As part of my transition to Data Science I figured I should get some first hand experience into the field in which I’m transitioning. A few months ago I got an email about a Data Science conference in San Diego so I looked in to it and saw that they were offering a bootcamp. I figured it would be worth it since it was fairly nearby. It was a bit scary going in since I’ve never been to a conference where I literally did not know or had never even seen a single person there. Nonetheless, here is an overview of the bootcamp (quite delayed at this point).
Am I dreaming?
When I arrived in San Diego for the bootcamp I had just finished reading “Player Piano” by Kurt Vonnegut, which is a book about a future in which machines (a bit more analog than our current future but still…) had taken over most jobs and the only real jobs left were for the engineers and managers. Everyone else is relegated to meaningless public works jobs or the military. Anyhow, the main character eventually gets caught up in a revolution to stop the machines and give the jobs back to humans. Eventually the revolution fails with revolutionaries building their own machines all over again; meanwhile the leaders of the revolution give up understanding that maybe it was enough just to try resistance for the record.
Anyway, this is relevant because my first look in to this new data science / business world was a keynote talk entitled “Replacing Middle Class Factory Jobs with Machine Learning”. At first I thought that maybe it would be about training more people about machine learning but no, it was actually about replacing people with machine(s) (learning). However, despite the dubious setup in my mind the talk was quite interesting and even a bit inspiring.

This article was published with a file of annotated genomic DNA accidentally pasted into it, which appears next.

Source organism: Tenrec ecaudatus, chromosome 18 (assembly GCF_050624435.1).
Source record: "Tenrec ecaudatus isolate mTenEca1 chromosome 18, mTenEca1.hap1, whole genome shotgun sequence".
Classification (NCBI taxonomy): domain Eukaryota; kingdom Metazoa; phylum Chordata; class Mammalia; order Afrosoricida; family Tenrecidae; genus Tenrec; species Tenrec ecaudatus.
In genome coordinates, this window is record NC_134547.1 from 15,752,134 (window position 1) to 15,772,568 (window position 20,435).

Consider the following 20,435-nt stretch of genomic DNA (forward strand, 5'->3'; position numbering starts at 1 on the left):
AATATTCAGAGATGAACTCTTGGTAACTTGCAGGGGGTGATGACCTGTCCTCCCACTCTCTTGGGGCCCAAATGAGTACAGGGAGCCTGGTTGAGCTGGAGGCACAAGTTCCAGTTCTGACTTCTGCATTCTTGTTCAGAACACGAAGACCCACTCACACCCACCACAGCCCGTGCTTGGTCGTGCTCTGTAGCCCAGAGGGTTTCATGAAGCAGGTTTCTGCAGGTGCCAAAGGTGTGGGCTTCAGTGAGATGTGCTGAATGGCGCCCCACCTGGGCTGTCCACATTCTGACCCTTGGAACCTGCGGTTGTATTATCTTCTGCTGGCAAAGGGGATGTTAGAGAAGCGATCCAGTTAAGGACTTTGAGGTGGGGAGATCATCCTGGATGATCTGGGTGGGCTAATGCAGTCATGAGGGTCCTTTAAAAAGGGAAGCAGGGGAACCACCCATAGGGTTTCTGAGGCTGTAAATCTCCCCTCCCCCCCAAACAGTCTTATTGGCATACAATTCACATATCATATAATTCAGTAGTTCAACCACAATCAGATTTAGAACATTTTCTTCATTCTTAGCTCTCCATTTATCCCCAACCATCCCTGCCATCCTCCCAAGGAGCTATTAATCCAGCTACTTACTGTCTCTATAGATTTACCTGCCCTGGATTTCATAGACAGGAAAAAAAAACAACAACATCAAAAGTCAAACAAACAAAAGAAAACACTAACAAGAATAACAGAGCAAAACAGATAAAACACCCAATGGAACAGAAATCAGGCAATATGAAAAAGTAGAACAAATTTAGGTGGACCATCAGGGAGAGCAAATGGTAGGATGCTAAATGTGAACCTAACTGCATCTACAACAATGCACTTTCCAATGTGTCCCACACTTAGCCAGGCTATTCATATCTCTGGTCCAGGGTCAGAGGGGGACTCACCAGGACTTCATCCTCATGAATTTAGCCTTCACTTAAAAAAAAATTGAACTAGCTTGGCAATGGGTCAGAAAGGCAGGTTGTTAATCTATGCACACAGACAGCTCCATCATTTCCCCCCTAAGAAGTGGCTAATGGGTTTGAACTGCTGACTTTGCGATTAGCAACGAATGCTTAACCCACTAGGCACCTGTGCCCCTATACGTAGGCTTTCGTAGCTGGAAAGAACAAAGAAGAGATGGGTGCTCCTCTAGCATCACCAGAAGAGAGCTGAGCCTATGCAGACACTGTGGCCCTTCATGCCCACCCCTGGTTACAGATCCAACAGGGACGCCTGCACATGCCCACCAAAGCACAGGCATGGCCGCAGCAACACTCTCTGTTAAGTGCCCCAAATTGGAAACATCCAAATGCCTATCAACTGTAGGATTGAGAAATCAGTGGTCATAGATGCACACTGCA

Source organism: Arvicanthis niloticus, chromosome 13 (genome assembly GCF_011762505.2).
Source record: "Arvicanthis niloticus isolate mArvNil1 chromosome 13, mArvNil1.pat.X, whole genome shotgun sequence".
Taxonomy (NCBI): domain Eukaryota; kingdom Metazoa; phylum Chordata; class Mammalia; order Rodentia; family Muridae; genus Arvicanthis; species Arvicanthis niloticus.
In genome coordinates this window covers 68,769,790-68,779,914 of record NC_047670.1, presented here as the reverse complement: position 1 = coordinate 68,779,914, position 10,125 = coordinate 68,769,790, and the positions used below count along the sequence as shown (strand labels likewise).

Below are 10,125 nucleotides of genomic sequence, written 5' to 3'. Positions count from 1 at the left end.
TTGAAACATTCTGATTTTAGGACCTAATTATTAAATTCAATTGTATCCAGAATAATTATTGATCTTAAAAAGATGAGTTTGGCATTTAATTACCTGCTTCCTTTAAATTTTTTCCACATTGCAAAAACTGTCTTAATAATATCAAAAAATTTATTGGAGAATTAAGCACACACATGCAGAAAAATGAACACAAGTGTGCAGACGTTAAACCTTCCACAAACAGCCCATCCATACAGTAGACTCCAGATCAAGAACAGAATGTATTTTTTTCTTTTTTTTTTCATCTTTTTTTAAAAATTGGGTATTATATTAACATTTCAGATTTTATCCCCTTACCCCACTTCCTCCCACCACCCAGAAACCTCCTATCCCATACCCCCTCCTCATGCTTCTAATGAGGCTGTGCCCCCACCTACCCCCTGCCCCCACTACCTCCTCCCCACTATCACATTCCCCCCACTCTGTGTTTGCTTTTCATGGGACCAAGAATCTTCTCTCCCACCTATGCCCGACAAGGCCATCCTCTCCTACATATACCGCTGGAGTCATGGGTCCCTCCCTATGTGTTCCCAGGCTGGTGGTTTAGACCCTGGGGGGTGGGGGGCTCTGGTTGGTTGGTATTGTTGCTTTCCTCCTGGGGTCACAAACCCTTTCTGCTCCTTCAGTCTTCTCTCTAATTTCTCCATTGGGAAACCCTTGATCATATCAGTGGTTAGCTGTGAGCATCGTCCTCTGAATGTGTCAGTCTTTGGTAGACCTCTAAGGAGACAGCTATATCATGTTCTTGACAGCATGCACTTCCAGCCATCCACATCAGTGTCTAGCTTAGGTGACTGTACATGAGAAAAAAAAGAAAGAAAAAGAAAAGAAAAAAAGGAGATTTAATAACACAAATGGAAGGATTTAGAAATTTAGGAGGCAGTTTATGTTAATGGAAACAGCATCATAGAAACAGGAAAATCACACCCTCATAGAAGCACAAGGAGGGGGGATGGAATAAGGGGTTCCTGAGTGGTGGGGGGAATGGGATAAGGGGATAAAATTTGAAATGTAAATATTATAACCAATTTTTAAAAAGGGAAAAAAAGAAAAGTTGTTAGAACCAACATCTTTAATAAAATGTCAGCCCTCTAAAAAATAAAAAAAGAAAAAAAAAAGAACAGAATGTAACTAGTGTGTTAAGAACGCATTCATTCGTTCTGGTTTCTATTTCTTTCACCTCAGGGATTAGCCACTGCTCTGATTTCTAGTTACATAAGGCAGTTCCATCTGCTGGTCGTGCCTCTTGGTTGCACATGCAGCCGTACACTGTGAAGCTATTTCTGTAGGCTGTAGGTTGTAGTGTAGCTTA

For the most part the talk described how combinations of neural networks and genetic algorithms could create schedules for thousands of factory workers, how a support vector machine (with some additional hardware) could predict the failure of certain products, and how more neural networks could eliminate the need for humans in quality assurance. However, for each of these innovative and technical solutions came social problems. For instance, the new ML scheduler still needed human intervention at the end but the woman who had previously been making the schedules for 30 years quit because she felt that she had lost her purpose. The fancy support vector machine was tricked by factory workers gaming the system to get more products approved, and the replacement of half of the work force with neural networks led to lower productivity because the workers responsible for assembly lost their quality assurance work mates (they would work in teams).
Sounds terrible, I know, but this talk was partially a cautionary tale about ignoring the human consequences of further automation (which is inevitable). In fact in many of the instances above, workarounds were found to increase communication between the workers and the new ML systems and their “engineers”. One case which I liked was the one in which the factory workers missed having someone to talk to while working. The solution to this was to simply rotate their stations so that they could talk to the other workers assembling the materials. Furthermore, they added an element of competition by adding leader boards and giving out bonuses based on this. In this case productivity increased (over pre-ML levels) and worker satisfaction was higher.
So in the end I got a handle on the sociological and machine learning aspects of factory automation with a lesson that people are not machines and that we will always be better off when we work together. And that was just the first hour!
Data Science Bootcamp Day 1
Day 1 consisted of two sections: “An Overview of Data Science” and “Data Sourcing and Preparation”. For the most part these two sessions covered similar material; however the first session was much more interesting. The speaker for the first session has been doing data science (or data mining or predictive analytics) for 20 years and he had many examples working with the New York Times to improve subscription rates, working with the Canadian Tax Agency to spot tax evaders and other tax fraud, working with other companies to predict customer behavior (think Amazon). In the second session, the speaker had more limited experience, mainly climate data and some image tagging work.